Freshly disinfected surfaces and frequently restocked bottles of hand sanitiser have become the hallmarks of buildings still open for employees and keeping the workplace as clean and hygienic as possible is a non-negotiable during the pandemic.
Cleaning procedures have been stepped up and new ways of working implemented to help disinfect all areas of the workplace on a regular basis and reduce the spread of viruses. While much of the work is still done by cleaning teams, technology is increasingly playing a role.
Higher expectations around hygiene among both companies and their employees are here to stay, says Peter Whyte, a divisional director at JLL’s Integral business. “A clean, safe working environment matters now more than ever,” he explains. “What’s more, heightened efforts in place due to COVID-19 are set to transform how cleaning contracts are managed in the future.”
So how is workplace cleaning adapting to this new reality?
- Robots on hand
Demand is rising for robots that partner up and make cleaning methods more efficient. Avidbots, which has recently launched its second device, Neo 2, has seen a 100 percent increase in demand for its robots since the COVID-19 pandemic reached North America, while SoftBank Robotics’ Whiz is making inroads into vacuuming office carpets with just a little human help. The benefits of robotics for workplaces, their employees and Integral’s own personnel, are now coming into their own, says Whyte.
“Clients are enthusiastic about robotic solutions that save time and cost while delivering high quality cleaning solutions,” Whyte explains. “That was certainly less so the case prior to Covid-19.”
For large floorplates, robots are particularly of use, explains Nils Van der Zijl, vice president of sales and marketing for SoftBank Robotics EMEA.
“There’s a bigger role for robots to play for those offices with expansive areas to cover,” he says. “While the robot is covering the metres, cleaning staff can be tackling other more complex tasks; which right now means proactive sanitisation and new protective measures.”
In 2020, disinfecting robots appeared in busy airports such as Heathrow, emitting ultraviolet light to kill viruses. Similar technology is making inroads in offices too. Fogging and misting robotics that can help when sanitising indoor environments, such as U.S. firm Build With Robots’ Breezy One, which moves and sprays disinfectant in the air.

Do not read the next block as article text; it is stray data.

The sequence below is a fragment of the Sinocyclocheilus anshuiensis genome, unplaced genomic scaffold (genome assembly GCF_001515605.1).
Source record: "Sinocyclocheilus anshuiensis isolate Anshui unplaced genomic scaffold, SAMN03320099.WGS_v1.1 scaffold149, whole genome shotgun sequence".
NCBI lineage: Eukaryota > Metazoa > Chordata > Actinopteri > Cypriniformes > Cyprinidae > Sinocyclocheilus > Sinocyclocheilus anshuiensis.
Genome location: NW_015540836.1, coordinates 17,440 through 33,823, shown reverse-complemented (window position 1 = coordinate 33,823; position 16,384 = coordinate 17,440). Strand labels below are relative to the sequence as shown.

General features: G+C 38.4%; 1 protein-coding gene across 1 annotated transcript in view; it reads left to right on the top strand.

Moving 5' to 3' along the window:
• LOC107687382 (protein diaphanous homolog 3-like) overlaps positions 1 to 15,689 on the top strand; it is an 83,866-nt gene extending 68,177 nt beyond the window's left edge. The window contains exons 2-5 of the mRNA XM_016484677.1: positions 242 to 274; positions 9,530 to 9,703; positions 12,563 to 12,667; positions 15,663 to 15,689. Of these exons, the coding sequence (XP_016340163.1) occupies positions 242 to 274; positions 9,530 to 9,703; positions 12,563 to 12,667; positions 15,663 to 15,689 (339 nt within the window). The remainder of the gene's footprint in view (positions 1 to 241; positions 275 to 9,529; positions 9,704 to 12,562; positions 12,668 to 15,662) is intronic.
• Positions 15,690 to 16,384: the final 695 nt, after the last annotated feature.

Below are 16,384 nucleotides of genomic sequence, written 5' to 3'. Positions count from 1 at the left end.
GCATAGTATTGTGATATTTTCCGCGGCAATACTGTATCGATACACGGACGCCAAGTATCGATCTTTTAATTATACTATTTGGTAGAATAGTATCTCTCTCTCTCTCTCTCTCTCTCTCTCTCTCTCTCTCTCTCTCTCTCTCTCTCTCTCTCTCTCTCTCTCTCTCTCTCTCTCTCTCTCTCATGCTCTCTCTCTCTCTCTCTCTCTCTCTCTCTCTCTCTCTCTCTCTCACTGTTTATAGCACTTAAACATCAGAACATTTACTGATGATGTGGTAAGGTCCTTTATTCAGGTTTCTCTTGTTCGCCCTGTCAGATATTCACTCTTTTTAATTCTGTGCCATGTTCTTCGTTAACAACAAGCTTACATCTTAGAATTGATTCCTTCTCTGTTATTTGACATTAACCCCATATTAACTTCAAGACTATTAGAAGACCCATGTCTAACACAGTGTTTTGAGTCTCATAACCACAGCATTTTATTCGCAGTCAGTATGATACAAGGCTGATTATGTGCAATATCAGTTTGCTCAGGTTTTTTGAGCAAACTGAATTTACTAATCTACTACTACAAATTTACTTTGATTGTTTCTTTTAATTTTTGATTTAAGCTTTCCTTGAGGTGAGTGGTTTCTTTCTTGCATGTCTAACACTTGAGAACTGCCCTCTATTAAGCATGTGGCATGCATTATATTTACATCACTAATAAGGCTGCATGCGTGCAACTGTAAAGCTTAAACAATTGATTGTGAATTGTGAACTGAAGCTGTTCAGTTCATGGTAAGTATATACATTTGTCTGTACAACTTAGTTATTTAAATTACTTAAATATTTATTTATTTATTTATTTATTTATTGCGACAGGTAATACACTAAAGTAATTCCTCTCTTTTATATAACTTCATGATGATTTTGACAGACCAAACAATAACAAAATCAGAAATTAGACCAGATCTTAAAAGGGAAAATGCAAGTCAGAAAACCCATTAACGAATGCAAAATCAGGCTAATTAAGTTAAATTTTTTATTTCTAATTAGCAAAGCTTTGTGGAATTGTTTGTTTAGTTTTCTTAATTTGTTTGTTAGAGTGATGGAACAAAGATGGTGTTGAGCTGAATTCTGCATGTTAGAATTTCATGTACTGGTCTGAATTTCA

2. New tools and greener products
Products used to clean the workplace are changing as companies look to improve their sustainability credentials.
“There’s a real drive to switch to greener cleaning products which do less harm to the environment,” explains Stuart Wilson, a divisional director at Integral, pointing to the availability of more eco-friendly biological products for indoor surface cleaning and sanitising, which are also less aggressive on surface materials and are safer for operative use.
“There’s also a carbon footprint benefit with higher dilution rates translating to significant reductions in plastic waste, storage, transport and associated carbon dioxide emissions,” he adds.
3. Changes to cleaning rotas
Traditionally cleaners arrived in workplaces when most employees had gone home but with hygiene critical to keep essential workplaces open, cleaning rotas are adapting. Now it’s common to see cleaners delivering enhanced cleaning regimes during the day, especially focusing on areas which are commonly used such as lobbies and bathrooms.
Longer-term, the shift to more remote working could also impact cleaning schedules. If peak offices times are Tuesdays to Thursdays, it opens up Mondays and Fridays for tasks such as deeper cleaning, previously done after hours.
“Quieter times of the working week can perhaps allow bigger cleaning operations involving moving furniture or higher noise levels to be carried out,” says Whyte. “Going forward, cleaning standards will remain high and companies may opt for a blend of more deep cleans and regular cleaning during the working week.”
4. Keeping track of space usage
The ability to monitor how frequently spaces are used can help cleaners determine which areas of the workplace are a priority. Technology can notify cleaning teams of soap shortages or a blocked toilet; moving away from half-daily, back-of-the-door tick box checks. Heavily used areas of the workplace such as bathrooms, breakout areas and kitchens are as much of a challenge as meeting rooms, Whyte says.
“Booked meeting rooms which are not used is one thing, but right now, the random quiet call taken by an employee in an unbooked room is just as important to know about,” he says. “How much responsibility is handed to individuals to clean the areas they use is currently up for debate; should cleaning products be placed, for example, in saloon meeting booths?”
Infogrid‘s smart building platform uses wireless IoT sensor technology to monitor people entering or leaving rooms or using tables, alerting onsite cleaning teams to areas that need attention. Scrabble-tile sized stick-on sensors can be easily applied to doors and desks and then report back data via 4G and the cloud to a central dashboard.
The use of such technology will only grow in years to come. “Right now, companies are just thinking how to keep their workplaces as safe as possible for staff but in the coming years we’ll see cleaning operations, like many other areas of facilities management, bring technology and humans closer together to boost efficiency and effectiveness,” says Whyte.